Everybody knows the general outline. A royal runs off with another royal’s wife which triggers a big war where a lot of people get killed, including Ancient Greece’s version of Captain America. Gods are messing around and arguing with each other while the aforementioned Achilles moves inexorably to his fate. Our hero has a contract dispute with his boss Agamemnon and goes on strike, whereupon his boyfriend gets offed. He comes charging back like any action hero about three fourths of the way through the movie and brutally avenges the death. After the Trojans fall for one of the dumbest ploys ever, their city gets sacked.

It’s all pretty awesome. The Iliad is a titanic pillar of Western literature and has been redone, reworked, translated, and adapted over and over again. There is an Iliad inspired story out there to suit any taste.

As far as which translation to read, I recommend just flipping through an edition and seeing how the language feels. For me, Fitzgerald is a great balance, economical and lyrical. If you want to spend a lot of time listening to educated people argue, just Google which translation is best. People spend a great deal of money and effort for those Classics degrees and they have to use them somewhere.

For adaptations we can look at two ends of the spectrum:


The Rage of Achilles by Terence Hawkins is packed with sex and violence and written in punchy, staccato prose. The book begs you to describe it as “edgy”.

For more sensitive souls, or simply to suit a different mood, is The Song of Achilles, a tender story built around the romance between Achilles and Patroclus.

And what about that most famous of bromances?  It’s fascinating to see how prevailing attitudes shape interpretation.  Every era puts its own spin on the relationship.  In some accounts, from less progressive times, the pair are simply close friends. For the really curious, an impressive non-fiction tome sits waiting on the fourth stack (aka, the Mezzanine). In The Greeks and Greek Love, James Davidson performs a thorough social and sexual survey of ancient Greece.  With the info in this book, you might finally be able to put the Achilles-Patroclus issue to bed.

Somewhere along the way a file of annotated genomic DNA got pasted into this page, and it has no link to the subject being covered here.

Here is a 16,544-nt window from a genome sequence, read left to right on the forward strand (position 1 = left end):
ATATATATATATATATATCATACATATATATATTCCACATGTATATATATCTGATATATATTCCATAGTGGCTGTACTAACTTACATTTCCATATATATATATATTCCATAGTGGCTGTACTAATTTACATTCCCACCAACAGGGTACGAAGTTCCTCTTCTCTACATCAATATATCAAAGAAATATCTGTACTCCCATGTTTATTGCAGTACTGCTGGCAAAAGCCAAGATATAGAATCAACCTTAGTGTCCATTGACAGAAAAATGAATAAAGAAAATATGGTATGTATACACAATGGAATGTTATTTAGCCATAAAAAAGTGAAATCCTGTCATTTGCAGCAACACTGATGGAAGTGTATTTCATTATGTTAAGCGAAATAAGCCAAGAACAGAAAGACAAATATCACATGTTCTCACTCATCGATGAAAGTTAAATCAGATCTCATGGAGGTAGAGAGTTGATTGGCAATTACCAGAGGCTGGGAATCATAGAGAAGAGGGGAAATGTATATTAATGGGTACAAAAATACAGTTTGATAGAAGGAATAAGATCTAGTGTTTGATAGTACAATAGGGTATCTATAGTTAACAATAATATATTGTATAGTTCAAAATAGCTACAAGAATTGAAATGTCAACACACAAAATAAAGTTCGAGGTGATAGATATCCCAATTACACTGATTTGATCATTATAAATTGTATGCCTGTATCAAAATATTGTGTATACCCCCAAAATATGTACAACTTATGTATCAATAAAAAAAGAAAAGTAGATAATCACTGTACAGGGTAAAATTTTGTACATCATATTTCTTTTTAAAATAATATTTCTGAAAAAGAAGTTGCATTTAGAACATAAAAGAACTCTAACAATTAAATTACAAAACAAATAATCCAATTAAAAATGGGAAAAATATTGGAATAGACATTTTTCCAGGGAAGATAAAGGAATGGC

David Malouf’s Ransom is a retelling of Priam’s mission to recover Hector’s body.  Poignant and poetic, it represents the Iliad’s immense potential for uncovering universal human truths.


In film, we have the clunker Troy, starring Brad Pitt’s physique. There are worse movies. Sometimes serious, sometimes ridiculous, this film is hard to like but somehow equally hard to hate.

There is much fascinating debate concerning whether or not the Trojan War was based on some actual historical event.  The documentary In Search of the Trojan War is a great place to learn about Troy’s discovery and the issues and personalities involved. It’s a story as dramatic as anything Homer could have written.



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Sweet Revenge

Vengeance!  The word itself is charged with an illicit electricity. It is an ancient impetus from the murky depths of man’s primal past that simply won’t go away. Christianity couldn’t squash it and neither could secular notions about being nice to everyone because that’s the smartest thing to do. The idea of revenge is still with us and I imagine it always will be.

I wish I had enemies so that I could serve it to them. I would serve it cold, of course, according to a proverb from either the French or the Klingons, depending on which movie you are watching.  I have never really had grounds to pursue revenge. I think the worst thing that anyone has done to me was to steal my algebra notes right before the final at the end of my freshman year in high school. I failed the exam, but honestly I was going to fail anyway. Even if I had aced it, I was probably still going to fail the class. I made two good friends in summer school and the kid that stole the notes probably failed too. My notes were garbage. Unfortunately, I really don’t have any dire enemies. I wish I wasn’t so damned charming.

Despite the lack of first hand experience, revenge might be my favorite plotline. The ultimate revenge book, the great granddaddy of them all is, of course, The Count of Monte Cristo.